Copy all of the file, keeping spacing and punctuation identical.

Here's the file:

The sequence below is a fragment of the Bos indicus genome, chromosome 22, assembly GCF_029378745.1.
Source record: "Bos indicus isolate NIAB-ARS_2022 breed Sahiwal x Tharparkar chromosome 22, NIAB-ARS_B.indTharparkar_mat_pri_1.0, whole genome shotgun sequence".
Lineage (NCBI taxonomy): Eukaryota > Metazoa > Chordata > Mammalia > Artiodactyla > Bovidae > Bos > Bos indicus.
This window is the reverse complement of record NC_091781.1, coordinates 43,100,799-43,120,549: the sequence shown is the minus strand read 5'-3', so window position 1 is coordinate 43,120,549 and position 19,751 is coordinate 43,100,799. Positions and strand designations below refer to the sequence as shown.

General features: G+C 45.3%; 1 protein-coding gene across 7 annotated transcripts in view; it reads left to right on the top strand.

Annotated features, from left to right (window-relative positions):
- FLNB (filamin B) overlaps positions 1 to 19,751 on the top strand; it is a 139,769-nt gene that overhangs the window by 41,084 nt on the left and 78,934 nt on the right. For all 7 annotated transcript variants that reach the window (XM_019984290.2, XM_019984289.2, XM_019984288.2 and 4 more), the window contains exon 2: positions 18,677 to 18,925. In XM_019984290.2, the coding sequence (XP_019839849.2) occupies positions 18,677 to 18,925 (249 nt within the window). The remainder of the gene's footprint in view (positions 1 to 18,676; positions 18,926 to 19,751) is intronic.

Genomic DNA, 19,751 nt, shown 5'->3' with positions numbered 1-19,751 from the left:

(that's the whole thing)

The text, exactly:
The sequence below is a fragment of the Bos indicus genome, chromosome 22, assembly GCF_029378745.1.
Source record: "Bos indicus isolate NIAB-ARS_2022 breed Sahiwal x Tharparkar chromosome 22, NIAB-ARS_B.indTharparkar_mat_pri_1.0, whole genome shotgun sequence".
Lineage (NCBI taxonomy): Eukaryota > Metazoa > Chordata > Mammalia > Artiodactyla > Bovidae > Bos > Bos indicus.
This window is the reverse complement of record NC_091781.1, coordinates 43,100,799-43,120,549: the sequence shown is the minus strand read 5'-3', so window position 1 is coordinate 43,120,549 and position 19,751 is coordinate 43,100,799. Positions and strand designations below refer to the sequence as shown.

General features: G+C 45.3%; 1 protein-coding gene across 7 annotated transcripts in view; it reads left to right on the top strand.

Annotated features, from left to right (window-relative positions):
- FLNB (filamin B) overlaps positions 1 to 19,751 on the top strand; it is a 139,769-nt gene that overhangs the window by 41,084 nt on the left and 78,934 nt on the right. For all 7 annotated transcript variants that reach the window (XM_019984290.2, XM_019984289.2, XM_019984288.2 and 4 more), the window contains exon 2: positions 18,677 to 18,925. In XM_019984290.2, the coding sequence (XP_019839849.2) occupies positions 18,677 to 18,925 (249 nt within the window). The remainder of the gene's footprint in view (positions 1 to 18,676; positions 18,926 to 19,751) is intronic.

Genomic DNA, 19,751 nt, shown 5'->3' with positions numbered 1-19,751 from the left: